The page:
One of the biggest challenges for me in developing these courses has been to decide the order in which to present material, and also the quantity of work and the amount of information within each assignment.

I think that many of you upon having completed OL 342, were able to look back on the previous 12 assignments and think to yourselves “I get it now!” However in the middle of each individual assignment it may not have seemed that clear how all 12 were finally going to fit together.

We’re coming to another one of those junctions right now. In this assignment, Assignment Five, we are going to be reevaluating our monitoring and evaluation plan so that the community can adopt it and carry it forward into the future. This will help them make sure that they are continuing to meet the outputs, outcomes, and goals of the project—and are continuing to move in the direction of the long-term impact that we had all hoped to achieve.

Consequently, I made the decision to present this assignment now. Technically, this may have been something that you might have done with the community three or four weeks ago, but my concern was that it would’ve been too much information.

There are two general phases for this week.

One, is to reframe the indicators that we developed in our log frames such that they are readily identifiable by, and comfortable for the community members to use.

Earlier in this course, we empowered the community by:
establishing the committee to oversee and maintain the project
developing skill sets so they can carry on with the activities
inviting a community member to join our field staff so that they can learn how to become more versatile and adaptable as the project unfolds

We are now going to give them some simple tools so that they can continue monitoring the project long into the future, and then evaluate whether they feel it is moving in the correct direction.

This week I’m not going to ask you to hold another community workshop—don’t worry! I also think that you may already have all of the community information that you need based upon your meetings with the committee and community members.

1. I’m simply going to ask you to take one of your programs from your log frame (hopefully the one related to adaptation) and place in the cells where the indicators and means of verification are, indicators which would be meaningful to the community members that will help them to evaluate if what they’re doing is progressing as planned and is fulfilling their expectations.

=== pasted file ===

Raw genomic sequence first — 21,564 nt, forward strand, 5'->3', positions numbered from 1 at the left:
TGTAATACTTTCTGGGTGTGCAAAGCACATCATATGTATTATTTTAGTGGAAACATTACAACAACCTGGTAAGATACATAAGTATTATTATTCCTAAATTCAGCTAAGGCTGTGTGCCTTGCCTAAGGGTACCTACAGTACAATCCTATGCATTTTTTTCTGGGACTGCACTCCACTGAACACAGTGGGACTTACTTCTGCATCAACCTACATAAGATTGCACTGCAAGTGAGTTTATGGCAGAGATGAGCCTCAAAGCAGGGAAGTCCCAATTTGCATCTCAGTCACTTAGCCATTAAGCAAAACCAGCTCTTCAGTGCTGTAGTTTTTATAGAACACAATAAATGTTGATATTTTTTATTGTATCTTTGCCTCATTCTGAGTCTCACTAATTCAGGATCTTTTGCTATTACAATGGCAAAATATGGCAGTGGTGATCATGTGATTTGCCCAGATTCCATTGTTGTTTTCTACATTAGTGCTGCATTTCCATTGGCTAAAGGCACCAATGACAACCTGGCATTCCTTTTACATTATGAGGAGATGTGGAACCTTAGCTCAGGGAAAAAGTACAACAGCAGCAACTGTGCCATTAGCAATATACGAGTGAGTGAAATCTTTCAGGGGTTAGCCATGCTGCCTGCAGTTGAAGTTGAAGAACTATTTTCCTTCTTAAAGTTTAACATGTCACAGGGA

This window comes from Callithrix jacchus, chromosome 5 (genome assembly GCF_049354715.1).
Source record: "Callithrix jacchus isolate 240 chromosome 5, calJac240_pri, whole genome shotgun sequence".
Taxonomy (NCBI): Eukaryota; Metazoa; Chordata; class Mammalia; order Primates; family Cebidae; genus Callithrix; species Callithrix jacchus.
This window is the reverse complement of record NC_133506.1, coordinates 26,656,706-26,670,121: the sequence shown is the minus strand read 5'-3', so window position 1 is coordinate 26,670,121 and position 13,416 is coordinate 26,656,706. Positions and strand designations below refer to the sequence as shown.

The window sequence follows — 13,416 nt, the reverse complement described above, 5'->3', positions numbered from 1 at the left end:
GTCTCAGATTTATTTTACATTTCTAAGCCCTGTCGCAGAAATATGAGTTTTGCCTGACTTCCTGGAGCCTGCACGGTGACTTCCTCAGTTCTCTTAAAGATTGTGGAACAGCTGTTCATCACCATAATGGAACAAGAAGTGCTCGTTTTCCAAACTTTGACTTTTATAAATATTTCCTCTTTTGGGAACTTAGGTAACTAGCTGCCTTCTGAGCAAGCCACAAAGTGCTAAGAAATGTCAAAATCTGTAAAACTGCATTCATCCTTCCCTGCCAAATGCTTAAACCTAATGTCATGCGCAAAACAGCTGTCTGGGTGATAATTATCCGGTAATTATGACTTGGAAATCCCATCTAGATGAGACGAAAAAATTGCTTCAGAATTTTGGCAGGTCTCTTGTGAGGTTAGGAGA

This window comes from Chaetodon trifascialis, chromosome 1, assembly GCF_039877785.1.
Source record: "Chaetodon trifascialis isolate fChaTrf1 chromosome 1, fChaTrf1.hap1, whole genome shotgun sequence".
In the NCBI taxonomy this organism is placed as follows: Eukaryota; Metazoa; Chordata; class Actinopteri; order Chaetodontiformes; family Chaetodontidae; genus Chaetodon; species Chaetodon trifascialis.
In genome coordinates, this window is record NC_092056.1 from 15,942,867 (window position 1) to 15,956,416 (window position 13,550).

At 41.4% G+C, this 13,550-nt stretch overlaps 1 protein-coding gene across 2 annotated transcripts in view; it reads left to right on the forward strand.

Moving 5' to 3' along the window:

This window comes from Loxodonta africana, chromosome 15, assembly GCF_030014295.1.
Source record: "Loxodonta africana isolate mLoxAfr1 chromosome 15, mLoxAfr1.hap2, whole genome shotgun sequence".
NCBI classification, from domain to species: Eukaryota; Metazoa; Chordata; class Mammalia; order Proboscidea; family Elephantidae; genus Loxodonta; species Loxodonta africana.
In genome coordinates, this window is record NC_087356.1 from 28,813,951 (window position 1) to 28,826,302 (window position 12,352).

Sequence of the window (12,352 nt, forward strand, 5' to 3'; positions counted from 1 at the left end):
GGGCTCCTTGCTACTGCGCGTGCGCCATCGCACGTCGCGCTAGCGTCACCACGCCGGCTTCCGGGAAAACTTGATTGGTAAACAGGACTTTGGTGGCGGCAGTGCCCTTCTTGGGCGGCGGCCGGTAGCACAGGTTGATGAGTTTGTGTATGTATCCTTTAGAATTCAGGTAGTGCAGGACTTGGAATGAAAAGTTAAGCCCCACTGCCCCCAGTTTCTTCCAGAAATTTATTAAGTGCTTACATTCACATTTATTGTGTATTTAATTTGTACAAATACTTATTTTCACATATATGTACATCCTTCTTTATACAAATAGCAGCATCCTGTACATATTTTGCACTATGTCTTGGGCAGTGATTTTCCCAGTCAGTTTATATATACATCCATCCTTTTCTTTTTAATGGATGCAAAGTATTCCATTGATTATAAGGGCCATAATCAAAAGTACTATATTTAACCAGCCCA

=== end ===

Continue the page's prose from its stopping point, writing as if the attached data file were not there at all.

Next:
Now, during the course of future committee/community meetings workshops, you can share these new indicators with them and fine tune the indicators so that they make sense to them—and so that they are representative of the outcomes and impacts at the project is attempting to achieve.

2. I’m also going to ask you to put together a very simple monitoring schedule. This is just a simple matrix with dates across the top and activities along the left column. Some activities may need to be monitored only once a year—others may need to be monitored every six months.

So, in your meetings with committee members over the next two years (or however long your project is scheduled for) you can continue to share these new indicators, involve them in their monitoring activities, and discuss with them the successes and the lessons learned. At the end of the two years they should be so accustomed to the M&E plan using their user-friendly indicators and their user-friendly M&E plan, that they should just simply be able to carry on using it long into the future.

At the point of project handover, you’re going to want to prepare for them a second, very simple, M&E schedule that will allow them to continue the monitoring and evaluation for the long-term. This matrix will be remarkably simpler than the one that you used during the project, because of the fact that many of the activities that you were monitoring will have concluded. The matrix will now be looking at benefits, outcomes and impact.

Please move on to Assignment Five—I look forward to seeing your work.

Sincerely, Tim Magee